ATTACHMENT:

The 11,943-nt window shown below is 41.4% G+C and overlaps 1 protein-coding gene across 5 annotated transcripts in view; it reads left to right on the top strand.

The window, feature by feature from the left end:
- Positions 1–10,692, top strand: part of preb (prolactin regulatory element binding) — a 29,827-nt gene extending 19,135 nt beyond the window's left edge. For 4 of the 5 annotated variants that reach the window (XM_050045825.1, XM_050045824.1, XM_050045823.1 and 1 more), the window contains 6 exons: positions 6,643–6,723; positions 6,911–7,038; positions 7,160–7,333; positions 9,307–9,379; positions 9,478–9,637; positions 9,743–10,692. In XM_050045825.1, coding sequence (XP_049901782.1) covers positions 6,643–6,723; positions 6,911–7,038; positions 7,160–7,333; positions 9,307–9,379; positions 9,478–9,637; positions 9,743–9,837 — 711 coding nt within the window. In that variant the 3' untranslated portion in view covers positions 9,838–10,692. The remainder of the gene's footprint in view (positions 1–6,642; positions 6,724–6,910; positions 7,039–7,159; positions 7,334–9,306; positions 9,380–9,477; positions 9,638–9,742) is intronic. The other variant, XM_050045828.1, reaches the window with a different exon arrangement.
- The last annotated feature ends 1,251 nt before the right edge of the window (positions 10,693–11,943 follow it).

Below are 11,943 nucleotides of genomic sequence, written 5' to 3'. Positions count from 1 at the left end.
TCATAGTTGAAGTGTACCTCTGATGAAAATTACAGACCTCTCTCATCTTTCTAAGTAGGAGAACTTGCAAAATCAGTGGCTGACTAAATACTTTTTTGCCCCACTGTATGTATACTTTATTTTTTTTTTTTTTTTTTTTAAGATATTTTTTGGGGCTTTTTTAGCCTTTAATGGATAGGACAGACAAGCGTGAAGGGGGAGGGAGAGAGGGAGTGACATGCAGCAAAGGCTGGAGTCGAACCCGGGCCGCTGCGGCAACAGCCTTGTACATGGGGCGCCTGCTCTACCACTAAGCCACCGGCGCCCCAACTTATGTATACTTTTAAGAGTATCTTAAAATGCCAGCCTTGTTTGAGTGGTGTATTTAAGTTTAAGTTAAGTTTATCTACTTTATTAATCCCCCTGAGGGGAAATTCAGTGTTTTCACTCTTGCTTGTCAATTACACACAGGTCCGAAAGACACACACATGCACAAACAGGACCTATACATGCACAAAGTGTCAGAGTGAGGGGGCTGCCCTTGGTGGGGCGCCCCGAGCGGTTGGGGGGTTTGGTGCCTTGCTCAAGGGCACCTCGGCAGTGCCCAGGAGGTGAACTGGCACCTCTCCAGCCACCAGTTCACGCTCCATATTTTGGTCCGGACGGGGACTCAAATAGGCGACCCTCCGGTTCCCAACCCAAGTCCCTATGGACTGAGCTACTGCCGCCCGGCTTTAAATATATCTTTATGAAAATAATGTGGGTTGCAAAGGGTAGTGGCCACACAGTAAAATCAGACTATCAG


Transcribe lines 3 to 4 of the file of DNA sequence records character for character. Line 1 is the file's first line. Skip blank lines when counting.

- Positions 1–10,692, top strand: part of preb (prolactin regulatory element binding) — a 29,827-nt gene extending 19,135 nt beyond the window's left edge. For 4 of the 5 annotated variants that reach the window (XM_050045825.1, XM_050045824.1, XM_050045823.1 and 1 more), the window contains 6 exons: positions 6,643–6,723; positions 6,911–7,038; positions 7,160–7,333; positions 9,307–9,379; positions 9,478–9,637; positions 9,743–10,692. In XM_050045825.1, coding sequence (XP_049901782.1) covers positions 6,643–6,723; positions 6,911–7,038; positions 7,160–7,333; positions 9,307–9,379; positions 9,478–9,637; positions 9,743–9,837 — 711 coding nt within the window. In that variant the 3' untranslated portion in view covers positions 9,838–10,692. The remainder of the gene's footprint in view (positions 1–6,642; positions 6,724–6,910; positions 7,039–7,159; positions 7,334–9,306; positions 9,380–9,477; positions 9,638–9,742) is intronic. The other variant, XM_050045828.1, reaches the window with a different exon arrangement.
- The last annotated feature ends 1,251 nt before the right edge of the window (positions 10,693–11,943 follow it).